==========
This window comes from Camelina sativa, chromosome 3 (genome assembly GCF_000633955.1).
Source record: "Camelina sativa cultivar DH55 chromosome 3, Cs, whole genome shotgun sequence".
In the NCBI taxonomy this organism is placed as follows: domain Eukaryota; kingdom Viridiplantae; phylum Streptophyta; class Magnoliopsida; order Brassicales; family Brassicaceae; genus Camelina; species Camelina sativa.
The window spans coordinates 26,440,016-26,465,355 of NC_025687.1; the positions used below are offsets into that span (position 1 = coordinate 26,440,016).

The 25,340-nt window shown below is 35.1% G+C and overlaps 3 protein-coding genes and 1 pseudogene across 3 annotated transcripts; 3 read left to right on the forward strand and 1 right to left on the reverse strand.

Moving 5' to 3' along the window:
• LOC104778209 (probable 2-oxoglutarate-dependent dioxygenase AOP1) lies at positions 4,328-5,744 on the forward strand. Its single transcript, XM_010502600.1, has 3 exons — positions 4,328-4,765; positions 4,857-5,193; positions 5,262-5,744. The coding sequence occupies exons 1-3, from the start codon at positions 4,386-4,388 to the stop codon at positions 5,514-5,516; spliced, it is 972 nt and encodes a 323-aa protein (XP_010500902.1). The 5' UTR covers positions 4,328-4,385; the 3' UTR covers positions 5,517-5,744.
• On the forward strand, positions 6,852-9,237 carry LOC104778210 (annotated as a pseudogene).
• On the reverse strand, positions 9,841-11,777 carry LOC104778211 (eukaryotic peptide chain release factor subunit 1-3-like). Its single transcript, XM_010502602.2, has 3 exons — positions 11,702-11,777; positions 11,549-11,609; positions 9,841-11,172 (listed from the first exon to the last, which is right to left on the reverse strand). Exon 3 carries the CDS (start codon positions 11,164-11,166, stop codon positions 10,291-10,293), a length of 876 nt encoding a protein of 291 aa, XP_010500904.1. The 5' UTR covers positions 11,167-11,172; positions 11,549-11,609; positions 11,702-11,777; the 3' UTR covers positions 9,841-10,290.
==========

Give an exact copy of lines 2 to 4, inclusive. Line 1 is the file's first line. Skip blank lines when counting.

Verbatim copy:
Source record: "Camelina sativa cultivar DH55 chromosome 3, Cs, whole genome shotgun sequence".
In the NCBI taxonomy this organism is placed as follows: domain Eukaryota; kingdom Viridiplantae; phylum Streptophyta; class Magnoliopsida; order Brassicales; family Brassicaceae; genus Camelina; species Camelina sativa.
The window spans coordinates 26,440,016-26,465,355 of NC_025687.1; the positions used below are offsets into that span (position 1 = coordinate 26,440,016).